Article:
Published 30 April 2019


Malaysia’s second ivory incineration marks 13 tonnes destroyed since 2016

Port Dickson, Malaysia, 30th April 2019—Malaysia has today incinerated close to four tonnes of ivory confiscated during 15 enforcement actions taken over a seven-year period.


PERHILITAN Officers display audited elephant tusks awaiting destruction

The ivory destroyed today included 3.7 tonnes of whole tusks and 228.89kg of partly processed ivory, including beads, chopsticks, uncarved blocks, and jewellery. All the ivory is of African Elephant origin.

Today’s event was the second destruction of seized ivory in Malaysia, which has come under increasing scrutiny for its role in the transshipment of African ivory to Asia.

Most of the ivory destroyed today was seized in 2016. The single biggest enforcement case took place in 2011 when 664 pieces of whole and partial tusks weighing 1.6 tonnes were seized. The first ivory destruction event in April 2016 involved 9.55 tonnes of elephant tusks.

TRAFFIC congratulates the Malaysian authorities for the efforts that resulted in these ivory shipments being seized

Kanitha Krishnasamy, TRAFFIC Director – Southeast Asia.

The illicit consignments from 15 cases originated from countries including Mozambique, Zambia, and Nigeria and were reportedly destined for Viet Nam and China. Twelve of these were made at Kuala Lumpur International Airport – a transit point of choice for wildlife smugglers. The airport has seen its fair share of wildlife commodities being smuggled in or through the country from Africa, including shipments of ivory, rhino horns, African pangolin scales, and as well as Critically Endangered and CITES Appendix I Ploughshare Tortoise Astrochelys yniphora and Radiated Tortoise Astrochelys radiata from Madagascar.

These incidences highlight the increasingly critical role the air transport industry plays in the global illicit ivory trade. The enforcement actions were taken by both the Royal Malaysian Customs and the Department of Wildlife and National Parks Peninsular Malaysia (PERHILITAN).

“Seizures and destruction of contraband is welcomed but only by weeding out those culpable, can we end the decade-long problem of Malaysia being used as prominent transit hub. We hope these cases paved the way for in-depth investigations to do just that”, said Krishnasamy.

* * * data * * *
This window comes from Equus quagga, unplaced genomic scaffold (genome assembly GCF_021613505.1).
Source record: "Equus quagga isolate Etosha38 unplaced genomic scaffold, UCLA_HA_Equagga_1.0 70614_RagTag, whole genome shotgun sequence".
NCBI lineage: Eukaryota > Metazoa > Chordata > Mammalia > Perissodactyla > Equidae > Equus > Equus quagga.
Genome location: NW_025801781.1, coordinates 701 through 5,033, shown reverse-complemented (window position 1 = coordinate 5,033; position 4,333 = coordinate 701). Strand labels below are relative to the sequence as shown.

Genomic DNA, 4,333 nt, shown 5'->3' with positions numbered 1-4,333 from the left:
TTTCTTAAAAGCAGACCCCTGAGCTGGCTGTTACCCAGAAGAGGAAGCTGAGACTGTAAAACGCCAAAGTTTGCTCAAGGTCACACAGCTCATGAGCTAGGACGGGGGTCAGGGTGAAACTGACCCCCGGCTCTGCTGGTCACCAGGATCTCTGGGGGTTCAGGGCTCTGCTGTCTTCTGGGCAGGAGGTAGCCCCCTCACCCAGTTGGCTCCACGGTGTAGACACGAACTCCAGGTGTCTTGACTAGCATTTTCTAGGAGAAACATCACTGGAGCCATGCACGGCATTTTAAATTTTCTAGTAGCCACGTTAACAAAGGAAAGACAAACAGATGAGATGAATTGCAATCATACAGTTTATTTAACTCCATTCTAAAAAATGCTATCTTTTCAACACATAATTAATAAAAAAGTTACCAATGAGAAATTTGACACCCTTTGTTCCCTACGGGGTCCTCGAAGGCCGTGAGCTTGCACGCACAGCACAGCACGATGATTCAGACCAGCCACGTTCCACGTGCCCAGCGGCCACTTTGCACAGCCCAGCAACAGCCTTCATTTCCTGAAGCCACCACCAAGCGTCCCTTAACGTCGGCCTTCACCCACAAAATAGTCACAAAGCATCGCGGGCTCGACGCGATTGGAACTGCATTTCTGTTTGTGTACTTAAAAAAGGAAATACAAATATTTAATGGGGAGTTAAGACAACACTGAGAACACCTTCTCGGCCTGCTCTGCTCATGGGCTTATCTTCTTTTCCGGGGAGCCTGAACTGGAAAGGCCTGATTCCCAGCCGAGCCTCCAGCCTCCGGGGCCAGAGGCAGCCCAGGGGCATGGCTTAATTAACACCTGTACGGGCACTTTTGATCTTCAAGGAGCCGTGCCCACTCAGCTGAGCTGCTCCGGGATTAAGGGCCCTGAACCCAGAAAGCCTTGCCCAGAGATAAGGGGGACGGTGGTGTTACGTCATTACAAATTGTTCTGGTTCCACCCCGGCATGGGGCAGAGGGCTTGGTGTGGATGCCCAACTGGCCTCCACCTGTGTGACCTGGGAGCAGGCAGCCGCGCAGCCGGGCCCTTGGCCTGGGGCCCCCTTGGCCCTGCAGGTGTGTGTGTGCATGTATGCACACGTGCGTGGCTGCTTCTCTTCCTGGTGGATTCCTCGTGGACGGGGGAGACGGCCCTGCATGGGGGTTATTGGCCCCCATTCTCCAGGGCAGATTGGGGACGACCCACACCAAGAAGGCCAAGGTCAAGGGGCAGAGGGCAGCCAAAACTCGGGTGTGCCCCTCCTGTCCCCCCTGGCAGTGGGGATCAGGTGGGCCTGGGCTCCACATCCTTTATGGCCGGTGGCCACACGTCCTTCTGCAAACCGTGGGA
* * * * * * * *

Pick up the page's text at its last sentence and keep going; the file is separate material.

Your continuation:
Separately, PERHILITAN also revealed that three nationals from Malaysia, Viet Nam, and China respectively were arrested in enforcement cases outside a port or airport in 2016. All were prosecuted for illegal possession of a total 112 tusks and received fines amounting to MYR187,500 (USD45,320).

“This is one of the biggest collections of seized items that we have at present,” said Malaysia’s Land, Water and Natural Resources Minister Dr Xavier Jayakumar referring to the ivory incinerated today, “Malaysia seems to be a transshipment hub for this trade.”

“We are working very closely with Customs, Police, and the US Embassy which has come forward to fund a programme to train sniffer dogs to be used in ports and airports to detect illegally traded animal parts, a trade which is becoming more widespread and for which the volumes are getting higher,” he told a press conference at an event to mark the incineration of ivory.

Efforts taken by Malaysia to tackle this trade will be crucial in the global fight against illegal ivory trade. The topic will be among the many being debated at the 18th CITES CoP as part of the report on the Elephant Trade Information System (ETIS)*.

The 2019 ETIS report places Malaysia in the same Group 1 cluster as Nigeria and Mozambique – two countries that have commonly been part of the trade route for ivory and other wildlife seizures made in Malaysia. The three countries are clustered together for the first time, collectively having the second largest weight value of seized ivory and indicating a high frequency and scale of ivory moving through and from these countries.

The Minister also told press that Malaysia would incinerate rhino horns it had previously seized, adding that this would take place only after the government received reports on the specimens it has sent for identification to South Africa. In December Malaysia incinerated 2. 8 tonnes of African pangolin scales.

In July 2017, Hong Kong seized 7.2 tonnes of ivory from Malaysia, and in September 3 tonnes of ivory was found in Sepanggar Port, Sabah on its way from Nigeria to China.

The stockpile destroyed today was audited by the Ministry’s Internal Audit Unit, its Integrity Unit and PERHILITAN.